Risk variants of primary open-angle glaucoma may be ancestry-specific, sex-specific, or both.

An international study using multi-ancestry biobanks has identified ancestry and sex links to primary open-angle glaucoma (POAG).

The findings, published in Cell Reports Medicine, detail ancestry- and sex-specific POAG loci and implicate vascular and cancer-related genes in disease risk.

POAG is the leading cause of irreversible blindness worldwide, with the number of adult cases estimated at 53 million in 2020 and projected to reach about 80 million in 2040.

“Although there has been significant progress using genome-wide association studies to explore the genetic pathophysiology of glaucoma in humans, there is still a lack of understanding of the underlying pathogenic and genetic mechanisms that could explain the differences in prevalence, clinical presentation and outcomes for POAG across ethnicities and sex,” said Jibril Hirbo, Ph.D., a research assistant professor of genetic medicine at Vanderbilt University Medical Center and the corresponding author of the new study.

Not all gene variations linked to POAG are alike.

“Migrations with clustering in separate locations across the globe have resulted in different ancestries developing different gene variations over time,” said Karen Joos, M.D., Ph.D., Joseph and Barbara Ellis Professor of Ophthalmology at the Vanderbilt Eye Institute and a coauthor of the study.

“For instance, we know POAG disproportionately affects people with African ancestry.”

In a collaboration involving institutions around the world, Hirbo, Joos, and colleagues performed a meta-analysis of data from 15 biobanks that are part of the Global Biobank Meta-analysis Initiative (GBMI), a network linked to de-identified EHRs from four continents.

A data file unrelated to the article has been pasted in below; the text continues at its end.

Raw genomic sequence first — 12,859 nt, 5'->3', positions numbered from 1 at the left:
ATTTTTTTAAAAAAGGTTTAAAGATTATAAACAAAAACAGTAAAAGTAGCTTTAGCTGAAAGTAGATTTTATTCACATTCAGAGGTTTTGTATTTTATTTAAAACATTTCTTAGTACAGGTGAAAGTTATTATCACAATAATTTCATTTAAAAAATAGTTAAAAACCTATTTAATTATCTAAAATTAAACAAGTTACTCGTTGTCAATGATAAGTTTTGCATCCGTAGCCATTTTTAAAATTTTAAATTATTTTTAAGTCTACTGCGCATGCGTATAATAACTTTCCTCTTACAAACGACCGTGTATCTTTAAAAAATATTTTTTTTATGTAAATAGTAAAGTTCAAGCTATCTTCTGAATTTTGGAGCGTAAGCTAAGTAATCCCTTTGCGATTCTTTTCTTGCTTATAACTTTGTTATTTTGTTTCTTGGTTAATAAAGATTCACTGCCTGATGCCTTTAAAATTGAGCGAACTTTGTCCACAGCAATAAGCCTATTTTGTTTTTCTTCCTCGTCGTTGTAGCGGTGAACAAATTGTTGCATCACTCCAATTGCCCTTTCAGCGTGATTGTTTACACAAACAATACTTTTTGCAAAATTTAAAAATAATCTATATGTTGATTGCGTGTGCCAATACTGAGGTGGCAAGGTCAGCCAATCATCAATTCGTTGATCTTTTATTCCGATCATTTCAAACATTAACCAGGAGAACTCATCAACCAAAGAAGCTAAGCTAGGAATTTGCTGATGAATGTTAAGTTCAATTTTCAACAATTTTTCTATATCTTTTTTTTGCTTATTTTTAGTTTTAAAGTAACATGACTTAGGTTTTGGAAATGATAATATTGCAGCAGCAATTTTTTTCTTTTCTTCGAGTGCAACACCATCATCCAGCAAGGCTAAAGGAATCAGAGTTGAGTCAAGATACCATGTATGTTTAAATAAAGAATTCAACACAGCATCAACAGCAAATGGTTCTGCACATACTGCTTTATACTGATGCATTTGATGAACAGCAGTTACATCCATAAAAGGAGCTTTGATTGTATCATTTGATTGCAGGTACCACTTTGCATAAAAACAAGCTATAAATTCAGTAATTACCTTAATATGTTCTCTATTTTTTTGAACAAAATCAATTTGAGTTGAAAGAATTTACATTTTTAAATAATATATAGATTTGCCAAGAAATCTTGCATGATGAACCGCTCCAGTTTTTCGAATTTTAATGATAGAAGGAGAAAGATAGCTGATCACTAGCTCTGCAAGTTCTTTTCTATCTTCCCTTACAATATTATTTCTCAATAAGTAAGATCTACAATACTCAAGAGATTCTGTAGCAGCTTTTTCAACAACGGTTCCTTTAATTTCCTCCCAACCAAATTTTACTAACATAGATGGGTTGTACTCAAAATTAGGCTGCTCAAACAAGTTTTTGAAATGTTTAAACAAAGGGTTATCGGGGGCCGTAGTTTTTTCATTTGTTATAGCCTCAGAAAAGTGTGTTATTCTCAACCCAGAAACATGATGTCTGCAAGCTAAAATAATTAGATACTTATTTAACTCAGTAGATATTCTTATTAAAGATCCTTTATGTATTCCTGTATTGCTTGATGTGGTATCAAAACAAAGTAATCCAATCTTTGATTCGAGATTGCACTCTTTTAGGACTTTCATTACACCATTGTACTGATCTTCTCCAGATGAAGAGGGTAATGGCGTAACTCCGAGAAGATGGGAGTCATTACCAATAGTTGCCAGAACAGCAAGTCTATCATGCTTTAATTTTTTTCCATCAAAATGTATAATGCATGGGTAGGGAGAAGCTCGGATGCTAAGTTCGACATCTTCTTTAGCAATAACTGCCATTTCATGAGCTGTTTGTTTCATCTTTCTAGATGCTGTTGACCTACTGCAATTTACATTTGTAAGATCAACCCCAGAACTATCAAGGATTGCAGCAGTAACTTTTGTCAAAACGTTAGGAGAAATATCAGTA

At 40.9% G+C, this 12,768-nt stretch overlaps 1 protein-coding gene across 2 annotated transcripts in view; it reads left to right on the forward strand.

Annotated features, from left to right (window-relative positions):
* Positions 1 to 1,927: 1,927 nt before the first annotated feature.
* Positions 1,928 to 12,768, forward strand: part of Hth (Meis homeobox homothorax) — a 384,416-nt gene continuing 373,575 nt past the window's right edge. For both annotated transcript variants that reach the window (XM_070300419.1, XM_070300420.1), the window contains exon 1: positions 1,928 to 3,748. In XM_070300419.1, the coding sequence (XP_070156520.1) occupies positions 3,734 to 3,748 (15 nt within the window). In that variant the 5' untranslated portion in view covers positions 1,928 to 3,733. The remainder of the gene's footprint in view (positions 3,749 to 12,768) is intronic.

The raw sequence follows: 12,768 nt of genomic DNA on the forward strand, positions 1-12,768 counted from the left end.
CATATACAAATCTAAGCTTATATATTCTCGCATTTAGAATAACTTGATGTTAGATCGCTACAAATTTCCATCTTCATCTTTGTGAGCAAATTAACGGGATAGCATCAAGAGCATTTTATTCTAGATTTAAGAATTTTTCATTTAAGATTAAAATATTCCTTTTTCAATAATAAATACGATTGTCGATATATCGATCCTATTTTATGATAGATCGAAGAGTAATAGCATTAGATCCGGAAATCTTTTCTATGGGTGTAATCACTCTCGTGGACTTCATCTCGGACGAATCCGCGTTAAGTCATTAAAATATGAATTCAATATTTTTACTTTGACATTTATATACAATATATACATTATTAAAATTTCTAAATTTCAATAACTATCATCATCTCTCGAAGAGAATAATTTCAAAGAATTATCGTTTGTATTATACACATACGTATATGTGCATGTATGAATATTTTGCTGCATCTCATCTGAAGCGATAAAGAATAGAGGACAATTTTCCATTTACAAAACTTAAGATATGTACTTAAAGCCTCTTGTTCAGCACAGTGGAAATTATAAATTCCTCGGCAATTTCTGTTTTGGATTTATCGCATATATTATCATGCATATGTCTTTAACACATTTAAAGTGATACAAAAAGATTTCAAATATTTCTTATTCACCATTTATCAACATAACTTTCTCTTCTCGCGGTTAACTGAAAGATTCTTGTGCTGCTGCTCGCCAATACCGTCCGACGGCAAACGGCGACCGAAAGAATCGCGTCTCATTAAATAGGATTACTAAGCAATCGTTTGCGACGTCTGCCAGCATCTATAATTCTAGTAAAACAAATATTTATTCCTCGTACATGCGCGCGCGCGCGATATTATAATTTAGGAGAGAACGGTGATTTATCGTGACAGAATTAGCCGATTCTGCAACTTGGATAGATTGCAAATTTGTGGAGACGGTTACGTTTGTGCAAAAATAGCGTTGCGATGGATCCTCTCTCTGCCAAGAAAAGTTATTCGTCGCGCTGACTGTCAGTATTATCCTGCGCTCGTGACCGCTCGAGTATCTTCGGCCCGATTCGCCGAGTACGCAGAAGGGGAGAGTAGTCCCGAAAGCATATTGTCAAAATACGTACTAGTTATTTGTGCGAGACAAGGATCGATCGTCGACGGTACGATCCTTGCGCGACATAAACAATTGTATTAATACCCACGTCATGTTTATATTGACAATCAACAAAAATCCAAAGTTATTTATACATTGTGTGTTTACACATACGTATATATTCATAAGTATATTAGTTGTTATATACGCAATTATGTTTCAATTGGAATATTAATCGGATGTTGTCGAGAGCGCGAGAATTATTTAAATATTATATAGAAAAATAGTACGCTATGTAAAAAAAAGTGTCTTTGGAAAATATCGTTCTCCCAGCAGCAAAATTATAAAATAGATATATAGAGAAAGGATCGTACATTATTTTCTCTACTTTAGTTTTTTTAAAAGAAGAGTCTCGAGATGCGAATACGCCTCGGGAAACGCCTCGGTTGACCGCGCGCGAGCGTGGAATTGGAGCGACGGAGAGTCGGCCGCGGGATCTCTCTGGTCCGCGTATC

BioVU, Vanderbilt’s biobank and one of the first established worldwide, is a participant in the GBMI network.

“The combined dataset represents the largest and most diverse POAG study to date with almost 1.5 million individuals and 46,235 POAG cases.”

“The combined dataset represents the largest and most diverse POAG study to date with almost 1.5 million individuals and 46,325 cases,” Hirbo said.

Exploring Genetic Effects

To identify functional roles of glaucoma-associated variants and tissues mediating genetic effects, the investigators used publicly available genotype-tissue expression data and performed gene enrichment studies. They found that these, along with transcriptome-wide association studies, implicated vascular and cancer genes in POAG risk.

In the meta-analysis of the biobanks, the research team identified 62 genetic risk loci, six of which were novel. They then merged their analysis with previously published multi-ancestry genome-wide association studies and used “sophisticated statistical methods to identify unique molecular actors across ancestries,” Hirbo said.

Vanderbilt researchers included (from left) Peter Straub, M.S.; Karen Joos, M.D., Ph.D.; Ran Tao, Ph.D.; Jibril Hirbo, Ph.D.; Eric Gamazon, Ph.D.; and Xue Zhong, Ph.D. Nancy Cox, Ph.D., from the Vanderbilt Genetics Institute, and Milam Brantley Jr., M.D., Ph.D., from the Vanderbilt Eye Institute, also participated. Photo by Donn Jones.

Previously, the investigators had used similar methodologies to explore exfoliation syndrome and the role of its associated inflammatory processes in glaucoma development.